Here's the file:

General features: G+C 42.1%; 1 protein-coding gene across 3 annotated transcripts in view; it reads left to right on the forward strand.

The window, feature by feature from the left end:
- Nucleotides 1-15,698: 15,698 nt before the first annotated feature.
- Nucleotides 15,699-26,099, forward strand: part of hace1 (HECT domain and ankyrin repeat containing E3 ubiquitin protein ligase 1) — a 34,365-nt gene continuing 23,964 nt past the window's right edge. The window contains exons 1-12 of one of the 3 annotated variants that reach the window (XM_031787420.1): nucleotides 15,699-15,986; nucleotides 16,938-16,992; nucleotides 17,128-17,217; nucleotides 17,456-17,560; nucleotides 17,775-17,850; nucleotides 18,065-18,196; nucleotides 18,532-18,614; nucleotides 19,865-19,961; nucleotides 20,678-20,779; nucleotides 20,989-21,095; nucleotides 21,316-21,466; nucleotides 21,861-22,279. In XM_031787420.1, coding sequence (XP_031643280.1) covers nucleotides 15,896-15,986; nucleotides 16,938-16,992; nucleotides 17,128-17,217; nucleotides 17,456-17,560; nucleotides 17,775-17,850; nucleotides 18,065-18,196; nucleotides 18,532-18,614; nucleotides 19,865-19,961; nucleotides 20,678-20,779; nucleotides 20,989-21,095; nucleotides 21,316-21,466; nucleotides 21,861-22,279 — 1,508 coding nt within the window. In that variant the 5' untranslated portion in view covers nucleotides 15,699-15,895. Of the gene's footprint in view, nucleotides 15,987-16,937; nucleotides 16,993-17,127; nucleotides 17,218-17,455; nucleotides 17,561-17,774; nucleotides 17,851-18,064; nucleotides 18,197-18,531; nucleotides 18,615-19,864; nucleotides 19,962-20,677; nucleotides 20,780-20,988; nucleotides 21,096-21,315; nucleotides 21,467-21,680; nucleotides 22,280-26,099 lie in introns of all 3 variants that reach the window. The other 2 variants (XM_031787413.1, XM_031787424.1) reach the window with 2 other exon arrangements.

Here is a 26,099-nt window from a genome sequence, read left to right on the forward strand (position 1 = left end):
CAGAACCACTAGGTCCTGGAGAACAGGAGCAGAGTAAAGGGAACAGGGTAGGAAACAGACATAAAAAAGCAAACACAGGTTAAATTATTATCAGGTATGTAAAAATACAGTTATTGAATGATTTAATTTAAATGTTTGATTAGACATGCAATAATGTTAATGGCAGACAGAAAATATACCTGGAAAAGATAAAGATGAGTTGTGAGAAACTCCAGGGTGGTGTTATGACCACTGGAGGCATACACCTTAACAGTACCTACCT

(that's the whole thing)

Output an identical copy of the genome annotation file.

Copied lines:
General features: G+C 42.1%; 1 protein-coding gene across 3 annotated transcripts in view; it reads left to right on the forward strand.

The window, feature by feature from the left end:
- Nucleotides 1-15,698: 15,698 nt before the first annotated feature.
- Nucleotides 15,699-26,099, forward strand: part of hace1 (HECT domain and ankyrin repeat containing E3 ubiquitin protein ligase 1) — a 34,365-nt gene continuing 23,964 nt past the window's right edge. The window contains exons 1-12 of one of the 3 annotated variants that reach the window (XM_031787420.1): nucleotides 15,699-15,986; nucleotides 16,938-16,992; nucleotides 17,128-17,217; nucleotides 17,456-17,560; nucleotides 17,775-17,850; nucleotides 18,065-18,196; nucleotides 18,532-18,614; nucleotides 19,865-19,961; nucleotides 20,678-20,779; nucleotides 20,989-21,095; nucleotides 21,316-21,466; nucleotides 21,861-22,279. In XM_031787420.1, coding sequence (XP_031643280.1) covers nucleotides 15,896-15,986; nucleotides 16,938-16,992; nucleotides 17,128-17,217; nucleotides 17,456-17,560; nucleotides 17,775-17,850; nucleotides 18,065-18,196; nucleotides 18,532-18,614; nucleotides 19,865-19,961; nucleotides 20,678-20,779; nucleotides 20,989-21,095; nucleotides 21,316-21,466; nucleotides 21,861-22,279 — 1,508 coding nt within the window. In that variant the 5' untranslated portion in view covers nucleotides 15,699-15,895. Of the gene's footprint in view, nucleotides 15,987-16,937; nucleotides 16,993-17,127; nucleotides 17,218-17,455; nucleotides 17,561-17,774; nucleotides 17,851-18,064; nucleotides 18,197-18,531; nucleotides 18,615-19,864; nucleotides 19,962-20,677; nucleotides 20,780-20,988; nucleotides 21,096-21,315; nucleotides 21,467-21,680; nucleotides 22,280-26,099 lie in introns of all 3 variants that reach the window. The other 2 variants (XM_031787413.1, XM_031787424.1) reach the window with 2 other exon arrangements.

Here is a 26,099-nt window from a genome sequence, read left to right on the forward strand (position 1 = left end):
CAGAACCACTAGGTCCTGGAGAACAGGAGCAGAGTAAAGGGAACAGGGTAGGAAACAGACATAAAAAAGCAAACACAGGTTAAATTATTATCAGGTATGTAAAAATACAGTTATTGAATGATTTAATTTAAATGTTTGATTAGACATGCAATAATGTTAATGGCAGACAGAAAATATACCTGGAAAAGATAAAGATGAGTTGTGAGAAACTCCAGGGTGGTGTTATGACCACTGGAGGCATACACCTTAACAGTACCTACCT